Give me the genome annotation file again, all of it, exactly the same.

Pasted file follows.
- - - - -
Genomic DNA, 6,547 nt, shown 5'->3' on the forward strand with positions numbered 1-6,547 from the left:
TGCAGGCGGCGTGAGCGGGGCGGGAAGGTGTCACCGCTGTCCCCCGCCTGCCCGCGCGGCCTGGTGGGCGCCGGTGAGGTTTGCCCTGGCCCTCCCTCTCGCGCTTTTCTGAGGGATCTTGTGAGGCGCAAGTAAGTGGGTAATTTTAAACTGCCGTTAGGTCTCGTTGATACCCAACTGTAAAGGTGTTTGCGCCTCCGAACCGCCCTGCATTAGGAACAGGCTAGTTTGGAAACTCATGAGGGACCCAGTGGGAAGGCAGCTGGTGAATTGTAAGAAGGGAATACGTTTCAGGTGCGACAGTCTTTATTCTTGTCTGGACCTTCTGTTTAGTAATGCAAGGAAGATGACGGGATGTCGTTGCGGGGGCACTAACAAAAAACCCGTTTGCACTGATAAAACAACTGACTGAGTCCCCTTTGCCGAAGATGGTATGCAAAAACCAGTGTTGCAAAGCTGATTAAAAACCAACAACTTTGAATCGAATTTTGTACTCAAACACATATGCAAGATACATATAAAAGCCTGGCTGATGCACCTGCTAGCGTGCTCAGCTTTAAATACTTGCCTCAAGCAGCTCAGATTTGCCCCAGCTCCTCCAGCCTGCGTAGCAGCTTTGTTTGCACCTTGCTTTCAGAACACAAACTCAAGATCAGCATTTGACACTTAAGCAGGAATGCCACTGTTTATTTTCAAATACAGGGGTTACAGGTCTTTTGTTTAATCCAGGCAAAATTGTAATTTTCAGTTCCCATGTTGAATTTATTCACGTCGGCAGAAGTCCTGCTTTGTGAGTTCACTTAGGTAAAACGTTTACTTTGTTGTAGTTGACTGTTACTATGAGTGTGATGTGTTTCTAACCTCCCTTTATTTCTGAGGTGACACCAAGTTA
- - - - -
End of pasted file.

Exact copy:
Genomic DNA, 6,547 nt, shown 5'->3' on the forward strand with positions numbered 1-6,547 from the left:
TGCAGGCGGCGTGAGCGGGGCGGGAAGGTGTCACCGCTGTCCCCCGCCTGCCCGCGCGGCCTGGTGGGCGCCGGTGAGGTTTGCCCTGGCCCTCCCTCTCGCGCTTTTCTGAGGGATCTTGTGAGGCGCAAGTAAGTGGGTAATTTTAAACTGCCGTTAGGTCTCGTTGATACCCAACTGTAAAGGTGTTTGCGCCTCCGAACCGCCCTGCATTAGGAACAGGCTAGTTTGGAAACTCATGAGGGACCCAGTGGGAAGGCAGCTGGTGAATTGTAAGAAGGGAATACGTTTCAGGTGCGACAGTCTTTATTCTTGTCTGGACCTTCTGTTTAGTAATGCAAGGAAGATGACGGGATGTCGTTGCGGGGGCACTAACAAAAAACCCGTTTGCACTGATAAAACAACTGACTGAGTCCCCTTTGCCGAAGATGGTATGCAAAAACCAGTGTTGCAAAGCTGATTAAAAACCAACAACTTTGAATCGAATTTTGTACTCAAACACATATGCAAGATACATATAAAAGCCTGGCTGATGCACCTGCTAGCGTGCTCAGCTTTAAATACTTGCCTCAAGCAGCTCAGATTTGCCCCAGCTCCTCCAGCCTGCGTAGCAGCTTTGTTTGCACCTTGCTTTCAGAACACAAACTCAAGATCAGCATTTGACACTTAAGCAGGAATGCCACTGTTTATTTTCAAATACAGGGGTTACAGGTCTTTTGTTTAATCCAGGCAAAATTGTAATTTTCAGTTCCCATGTTGAATTTATTCACGTCGGCAGAAGTCCTGCTTTGTGAGTTCACTTAGGTAAAACGTTTACTTTGTTGTAGTTGACTGTTACTATGAGTGTGATGTGTTTCTAACCTCCCTTTATTTCTGAGGTGACACCAAGTTA